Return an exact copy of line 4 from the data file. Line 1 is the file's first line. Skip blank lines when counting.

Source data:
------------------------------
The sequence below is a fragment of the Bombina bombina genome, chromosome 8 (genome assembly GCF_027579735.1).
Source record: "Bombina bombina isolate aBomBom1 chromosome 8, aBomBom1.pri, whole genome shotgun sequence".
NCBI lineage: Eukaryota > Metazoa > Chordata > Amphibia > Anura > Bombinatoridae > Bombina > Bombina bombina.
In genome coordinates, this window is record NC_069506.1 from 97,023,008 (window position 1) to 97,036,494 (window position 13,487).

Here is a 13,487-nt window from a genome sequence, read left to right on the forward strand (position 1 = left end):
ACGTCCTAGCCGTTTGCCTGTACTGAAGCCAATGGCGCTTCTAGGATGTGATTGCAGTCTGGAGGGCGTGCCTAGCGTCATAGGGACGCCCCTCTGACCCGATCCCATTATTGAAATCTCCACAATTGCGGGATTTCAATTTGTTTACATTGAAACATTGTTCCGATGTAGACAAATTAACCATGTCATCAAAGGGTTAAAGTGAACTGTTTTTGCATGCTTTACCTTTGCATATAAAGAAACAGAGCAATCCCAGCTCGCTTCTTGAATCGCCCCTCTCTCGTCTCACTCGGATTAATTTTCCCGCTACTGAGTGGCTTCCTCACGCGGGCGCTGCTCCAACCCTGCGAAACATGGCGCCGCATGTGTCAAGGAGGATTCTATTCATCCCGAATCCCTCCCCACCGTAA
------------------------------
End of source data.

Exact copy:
In genome coordinates, this window is record NC_069506.1 from 97,023,008 (window position 1) to 97,036,494 (window position 13,487).